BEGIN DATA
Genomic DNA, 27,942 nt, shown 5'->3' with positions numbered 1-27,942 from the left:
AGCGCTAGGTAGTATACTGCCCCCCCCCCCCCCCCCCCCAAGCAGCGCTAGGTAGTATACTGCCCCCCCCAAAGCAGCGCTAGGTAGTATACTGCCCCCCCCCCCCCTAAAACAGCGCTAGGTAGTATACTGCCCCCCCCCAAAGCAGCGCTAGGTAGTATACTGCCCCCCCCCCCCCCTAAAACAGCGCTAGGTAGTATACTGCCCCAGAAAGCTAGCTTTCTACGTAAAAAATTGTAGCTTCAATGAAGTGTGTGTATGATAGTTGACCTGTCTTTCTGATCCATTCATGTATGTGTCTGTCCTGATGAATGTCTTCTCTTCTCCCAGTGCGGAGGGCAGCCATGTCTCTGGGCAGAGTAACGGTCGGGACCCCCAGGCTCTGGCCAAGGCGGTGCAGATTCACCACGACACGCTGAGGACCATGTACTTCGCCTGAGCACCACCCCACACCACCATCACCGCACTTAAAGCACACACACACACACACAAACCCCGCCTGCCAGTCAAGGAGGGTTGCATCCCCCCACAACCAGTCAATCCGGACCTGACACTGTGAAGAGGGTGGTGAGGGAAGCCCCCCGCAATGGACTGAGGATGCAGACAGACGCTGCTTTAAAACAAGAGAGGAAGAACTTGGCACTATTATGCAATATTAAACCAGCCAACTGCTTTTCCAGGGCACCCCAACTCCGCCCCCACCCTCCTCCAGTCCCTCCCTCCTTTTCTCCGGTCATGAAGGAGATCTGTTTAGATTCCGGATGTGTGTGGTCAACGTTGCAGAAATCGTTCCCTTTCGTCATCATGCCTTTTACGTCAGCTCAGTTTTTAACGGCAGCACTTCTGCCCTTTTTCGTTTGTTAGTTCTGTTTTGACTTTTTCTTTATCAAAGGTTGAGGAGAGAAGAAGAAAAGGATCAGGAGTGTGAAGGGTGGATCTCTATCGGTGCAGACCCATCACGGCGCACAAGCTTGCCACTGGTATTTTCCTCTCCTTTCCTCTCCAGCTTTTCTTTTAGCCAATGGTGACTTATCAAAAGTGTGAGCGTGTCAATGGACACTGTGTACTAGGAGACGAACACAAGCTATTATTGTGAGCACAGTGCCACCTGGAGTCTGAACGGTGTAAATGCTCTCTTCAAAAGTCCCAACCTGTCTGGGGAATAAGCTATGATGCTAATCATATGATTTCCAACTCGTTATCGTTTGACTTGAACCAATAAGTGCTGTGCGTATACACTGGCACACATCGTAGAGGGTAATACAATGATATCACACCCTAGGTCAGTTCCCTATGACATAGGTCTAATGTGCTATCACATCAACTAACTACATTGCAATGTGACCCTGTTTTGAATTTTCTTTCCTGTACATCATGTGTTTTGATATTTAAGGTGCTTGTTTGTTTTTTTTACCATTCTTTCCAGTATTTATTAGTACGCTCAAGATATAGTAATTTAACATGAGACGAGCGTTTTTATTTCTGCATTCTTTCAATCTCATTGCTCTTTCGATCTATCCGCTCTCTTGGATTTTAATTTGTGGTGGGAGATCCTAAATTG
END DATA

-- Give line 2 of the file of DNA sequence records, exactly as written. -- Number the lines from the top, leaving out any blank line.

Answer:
AGCGCTAGGTAGTATACTGCCCCCCCCCCCCCCCCCCCCAAGCAGCGCTAGGTAGTATACTGCCCCCCCCAAAGCAGCGCTAGGTAGTATACTGCCCCCCCCCCCCCTAAAACAGCGCTAGGTAGTATACTGCCCCCCCCCAAAGCAGCGCTAGGTAGTATACTGCCCCCCCCCCCCCCTAAAACAGCGCTAGGTAGTATACTGCCCCAGAAAGCTAGCTTTCTACGTAAAAAATTGTAGCTTCAATGAAGTGTGTGTATGATAGTTGACCTGTCTTTCTGATCCATTCATGTATGTGTCTGTCCTGATGAATGTCTTCTCTTCTCCCAGTGCGGAGGGCAGCCATGTCTCTGGGCAGAGTAACGGTCGGGACCCCCAGGCTCTGGCCAAGGCGGTGCAGATTCACCACGACACGCTGAGGACCATGTACTTCGCCTGAGCACCACCCCACACCACCATCACCGCACTTAAAGCACACACACACACACACAAACCCCGCCTGCCAGTCAAGGAGGGTTGCATCCCCCCACAACCAGTCAATCCGGACCTGACACTGTGAAGAGGGTGGTGAGGGAAGCCCCCCGCAATGGACTGAGGATGCAGACAGACGCTGCTTTAAAACAAGAGAGGAAGAACTTGGCACTATTATGCAATATTAAACCAGCCAACTGCTTTTCCAGGGCACCCCAACTCCGCCCCCACCCTCCTCCAGTCCCTCCCTCCTTTTCTCCGGTCATGAAGGAGATCTGTTTAGATTCCGGATGTGTGTGGTCAACGTTGCAGAAATCGTTCCCTTTCGTCATCATGCCTTTTACGTCAGCTCAGTTTTTAACGGCAGCACTTCTGCCCTTTTTCGTTTGTTAGTTCTGTTTTGACTTTTTCTTTATCAAAGGTTGAGGAGAGAAGAAGAAAAGGATCAGGAGTGTGAAGGGTGGATCTCTATCGGTGCAGACCCATCACGGCGCACAAGCTTGCCACTGGTATTTTCCTCTCCTTTCCTCTCCAGCTTTTCTTTTAGCCAATGGTGACTTATCAAAAGTGTGAGCGTGTCAATGGACACTGTGTACTAGGAGACGAACACAAGCTATTATTGTGAGCACAGTGCCACCTGGAGTCTGAACGGTGTAAATGCTCTCTTCAAAAGTCCCAACCTGTCTGGGGAATAAGCTATGATGCTAATCATATGATTTCCAACTCGTTATCGTTTGACTTGAACCAATAAGTGCTGTGCGTATACACTGGCACACATCGTAGAGGGTAATACAATGATATCACACCCTAGGTCAGTTCCCTATGACATAGGTCTAATGTGCTATCACATCAACTAACTACATTGCAATGTGACCCTGTTTTGAATTTTCTTTCCTGTACATCATGTGTTTTGATATTTAAGGTGCTTGTTTGTTTTTTTTACCATTCTTTCCAGTATTTATTAGTACGCTCAAGATATAGTAATTTAACATGAGACGAGCGTTTTTATTTCTGCATTCTTTCAATCTCATTGCTCTTTCGATCTATCCGCTCTCTTGGATTTTAATTTGTGGTGGGAGATCCTAAATTG